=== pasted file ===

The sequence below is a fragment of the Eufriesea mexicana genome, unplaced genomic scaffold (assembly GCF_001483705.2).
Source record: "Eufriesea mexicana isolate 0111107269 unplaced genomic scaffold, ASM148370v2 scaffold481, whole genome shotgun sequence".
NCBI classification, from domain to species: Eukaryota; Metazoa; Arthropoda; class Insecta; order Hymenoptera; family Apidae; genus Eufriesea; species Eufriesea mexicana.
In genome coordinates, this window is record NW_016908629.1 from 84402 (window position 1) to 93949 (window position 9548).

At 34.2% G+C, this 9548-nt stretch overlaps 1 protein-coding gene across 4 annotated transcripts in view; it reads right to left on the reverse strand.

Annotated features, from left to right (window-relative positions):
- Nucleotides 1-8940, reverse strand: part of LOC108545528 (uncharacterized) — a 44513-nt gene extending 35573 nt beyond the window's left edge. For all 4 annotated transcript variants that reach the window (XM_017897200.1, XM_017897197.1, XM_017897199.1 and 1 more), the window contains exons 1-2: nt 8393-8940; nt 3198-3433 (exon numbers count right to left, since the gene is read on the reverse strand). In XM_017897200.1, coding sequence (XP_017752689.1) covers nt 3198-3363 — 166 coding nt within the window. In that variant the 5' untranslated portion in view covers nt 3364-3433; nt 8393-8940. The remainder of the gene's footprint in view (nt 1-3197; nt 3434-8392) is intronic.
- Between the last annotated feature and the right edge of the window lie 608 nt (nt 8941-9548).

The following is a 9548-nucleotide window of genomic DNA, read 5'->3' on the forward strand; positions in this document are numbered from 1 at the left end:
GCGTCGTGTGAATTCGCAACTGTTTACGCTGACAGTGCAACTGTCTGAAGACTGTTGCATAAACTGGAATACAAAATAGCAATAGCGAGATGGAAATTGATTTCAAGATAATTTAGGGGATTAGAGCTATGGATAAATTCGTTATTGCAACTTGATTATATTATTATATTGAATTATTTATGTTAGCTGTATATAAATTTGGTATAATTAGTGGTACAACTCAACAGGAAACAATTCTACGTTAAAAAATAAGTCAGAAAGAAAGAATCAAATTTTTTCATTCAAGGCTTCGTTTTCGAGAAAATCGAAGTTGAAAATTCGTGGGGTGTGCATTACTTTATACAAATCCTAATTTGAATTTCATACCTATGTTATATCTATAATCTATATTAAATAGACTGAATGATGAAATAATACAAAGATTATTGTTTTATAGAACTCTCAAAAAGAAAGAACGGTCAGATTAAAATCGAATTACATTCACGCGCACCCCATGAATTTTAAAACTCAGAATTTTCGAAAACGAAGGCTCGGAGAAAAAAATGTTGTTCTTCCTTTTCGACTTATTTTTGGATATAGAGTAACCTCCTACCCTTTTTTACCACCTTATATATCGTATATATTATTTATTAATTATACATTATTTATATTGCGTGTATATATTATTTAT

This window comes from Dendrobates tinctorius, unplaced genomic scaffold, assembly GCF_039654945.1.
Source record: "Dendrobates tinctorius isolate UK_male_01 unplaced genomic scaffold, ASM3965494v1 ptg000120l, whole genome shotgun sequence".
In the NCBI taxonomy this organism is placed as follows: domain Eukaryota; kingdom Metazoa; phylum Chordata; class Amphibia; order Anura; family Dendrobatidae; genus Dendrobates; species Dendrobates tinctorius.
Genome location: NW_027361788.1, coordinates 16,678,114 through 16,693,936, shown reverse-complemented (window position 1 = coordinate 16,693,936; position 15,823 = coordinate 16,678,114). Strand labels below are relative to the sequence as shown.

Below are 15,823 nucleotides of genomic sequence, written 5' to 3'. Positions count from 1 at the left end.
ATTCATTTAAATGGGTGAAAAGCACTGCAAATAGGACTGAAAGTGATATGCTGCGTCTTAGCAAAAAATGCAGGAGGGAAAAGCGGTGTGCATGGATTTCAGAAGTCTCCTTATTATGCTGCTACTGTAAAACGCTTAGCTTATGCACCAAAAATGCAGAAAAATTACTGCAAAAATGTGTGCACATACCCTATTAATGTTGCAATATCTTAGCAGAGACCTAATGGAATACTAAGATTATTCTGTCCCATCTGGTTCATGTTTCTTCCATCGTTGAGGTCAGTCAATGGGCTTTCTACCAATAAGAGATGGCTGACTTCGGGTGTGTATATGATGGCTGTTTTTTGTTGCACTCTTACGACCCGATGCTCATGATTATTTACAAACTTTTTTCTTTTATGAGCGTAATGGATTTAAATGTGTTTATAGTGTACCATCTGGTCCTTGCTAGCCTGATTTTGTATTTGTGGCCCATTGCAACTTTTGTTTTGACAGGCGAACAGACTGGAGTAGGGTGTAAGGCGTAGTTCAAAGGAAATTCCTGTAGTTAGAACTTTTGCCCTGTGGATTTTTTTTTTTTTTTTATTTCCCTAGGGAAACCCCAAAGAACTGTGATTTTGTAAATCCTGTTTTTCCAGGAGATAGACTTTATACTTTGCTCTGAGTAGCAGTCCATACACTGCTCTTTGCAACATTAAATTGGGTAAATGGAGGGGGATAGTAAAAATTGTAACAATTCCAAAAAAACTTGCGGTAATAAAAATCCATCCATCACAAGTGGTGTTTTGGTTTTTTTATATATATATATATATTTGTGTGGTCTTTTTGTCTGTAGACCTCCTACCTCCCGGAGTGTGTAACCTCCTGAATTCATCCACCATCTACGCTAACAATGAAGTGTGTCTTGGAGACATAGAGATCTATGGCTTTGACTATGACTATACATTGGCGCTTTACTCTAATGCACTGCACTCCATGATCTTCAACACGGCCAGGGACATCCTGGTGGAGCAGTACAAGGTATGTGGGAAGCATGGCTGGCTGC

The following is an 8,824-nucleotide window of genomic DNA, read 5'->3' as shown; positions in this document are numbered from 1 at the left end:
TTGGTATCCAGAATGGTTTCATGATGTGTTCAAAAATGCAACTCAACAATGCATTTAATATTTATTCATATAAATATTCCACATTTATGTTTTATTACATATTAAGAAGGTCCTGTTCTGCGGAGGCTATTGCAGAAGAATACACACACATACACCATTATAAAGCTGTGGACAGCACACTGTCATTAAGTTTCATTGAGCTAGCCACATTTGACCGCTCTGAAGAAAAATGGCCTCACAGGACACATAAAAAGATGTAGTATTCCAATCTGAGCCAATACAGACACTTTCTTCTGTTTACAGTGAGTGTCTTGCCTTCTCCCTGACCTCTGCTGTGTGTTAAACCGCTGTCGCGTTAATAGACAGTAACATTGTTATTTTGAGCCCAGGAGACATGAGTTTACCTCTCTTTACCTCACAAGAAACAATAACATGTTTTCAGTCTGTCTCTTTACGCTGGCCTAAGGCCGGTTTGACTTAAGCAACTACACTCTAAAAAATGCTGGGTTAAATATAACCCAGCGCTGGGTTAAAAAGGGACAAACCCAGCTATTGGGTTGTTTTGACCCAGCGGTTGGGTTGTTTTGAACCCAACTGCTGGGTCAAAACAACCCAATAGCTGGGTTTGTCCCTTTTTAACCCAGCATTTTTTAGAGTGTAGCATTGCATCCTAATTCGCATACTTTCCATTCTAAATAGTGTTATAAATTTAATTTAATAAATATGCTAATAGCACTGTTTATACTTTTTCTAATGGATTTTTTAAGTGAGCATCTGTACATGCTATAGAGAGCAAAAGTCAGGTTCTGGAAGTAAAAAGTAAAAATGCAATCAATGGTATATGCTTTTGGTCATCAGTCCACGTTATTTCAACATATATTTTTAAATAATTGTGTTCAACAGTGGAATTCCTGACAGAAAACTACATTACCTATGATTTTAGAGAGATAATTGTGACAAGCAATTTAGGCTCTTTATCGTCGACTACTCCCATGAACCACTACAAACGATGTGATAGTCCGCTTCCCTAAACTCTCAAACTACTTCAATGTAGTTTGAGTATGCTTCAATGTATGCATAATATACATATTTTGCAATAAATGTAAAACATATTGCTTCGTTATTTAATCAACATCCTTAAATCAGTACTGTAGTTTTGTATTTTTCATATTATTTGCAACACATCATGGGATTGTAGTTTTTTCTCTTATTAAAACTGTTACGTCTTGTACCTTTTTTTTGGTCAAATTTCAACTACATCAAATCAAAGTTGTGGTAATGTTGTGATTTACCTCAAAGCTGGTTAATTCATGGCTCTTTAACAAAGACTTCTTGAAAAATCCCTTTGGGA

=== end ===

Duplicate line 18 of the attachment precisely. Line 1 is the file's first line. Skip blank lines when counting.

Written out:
TTGGTATCCAGAATGGTTTCATGATGTGTTCAAAAATGCAACTCAACAATGCATTTAATATTTATTCATATAAATATTCCACATTTATGTTTTATTACATATTAAGAAGGTCCTGTTCTGCGGAGGCTATTGCAGAAGAATACACACACATACACCATTATAAAGCTGTGGACAGCACACTGTCATTAAGTTTCATTGAGCTAGCCACATTTGACCGCTCTGAAGAAAAATGGCCTCACAGGACACATAAAAAGATGTAGTATTCCAATCTGAGCCAATACAGACACTTTCTTCTGTTTACAGTGAGTGTCTTGCCTTCTCCCTGACCTCTGCTGTGTGTTAAACCGCTGTCGCGTTAATAGACAGTAACATTGTTATTTTGAGCCCAGGAGACATGAGTTTACCTCTCTTTACCTCACAAGAAACAATAACATGTTTTCAGTCTGTCTCTTTACGCTGGCCTAAGGCCGGTTTGACTTAAGCAACTACACTCTAAAAAATGCTGGGTTAAATATAACCCAGCGCTGGGTTAAAAAGGGACAAACCCAGCTATTGGGTTGTTTTGACCCAGCGGTTGGGTTGTTTTGAACCCAACTGCTGGGTCAAAACAACCCAATAGCTGGGTTTGTCCCTTTTTAACCCAGCATTTTTTAGAGTGTAGCATTGCATCCTAATTCGCATACTTTCCATTCTAAATAGTGTTATAAATTTAATTTAATAAATATGCTAATAGCACTGTTTATACTTTTTCTAATGGATTTTTTAAGTGAGCATCTGTACATGCTATAGAGAGCAAAAGTCAGGTTCTGGAAGTAAAAAGTAAAAATGCAATCAATGGTATATGCTTTTGGTCATCAGTCCACGTTATTTCAACATATATTTTTAAATAATTGTGTTCAACAGTGGAATTCCTGACAGAAAACTACATTACCTATGATTTTAGAGAGATAATTGTGACAAGCAATTTAGGCTCTTTATCGTCGACTACTCCCATGAACCACTACAAACGATGTGATAGTCCGCTTCCCTAAACTCTCAAACTACTTCAATGTAGTTTGAGTATGCTTCAATGTATGCATAATATACATATTTTGCAATAAATGTAAAACATATTGCTTCGTTATTTAATCAACATCCTTAAATCAGTACTGTAGTTTTGTATTTTTCATATTATTTGCAACACATCATGGGATTGTAGTTTTTTCTCTTATTAAAACTGTTACGTCTTGTACCTTTTTTTTGGTCAAATTTCAACTACATCAAATCAAAGTTGTGGTAATGTTGTGATTTACCTCAAAGCTGGTTAATTCATGGCTCTTTAACAAAGACTTCTTGAAAAATCCCTTTGGGA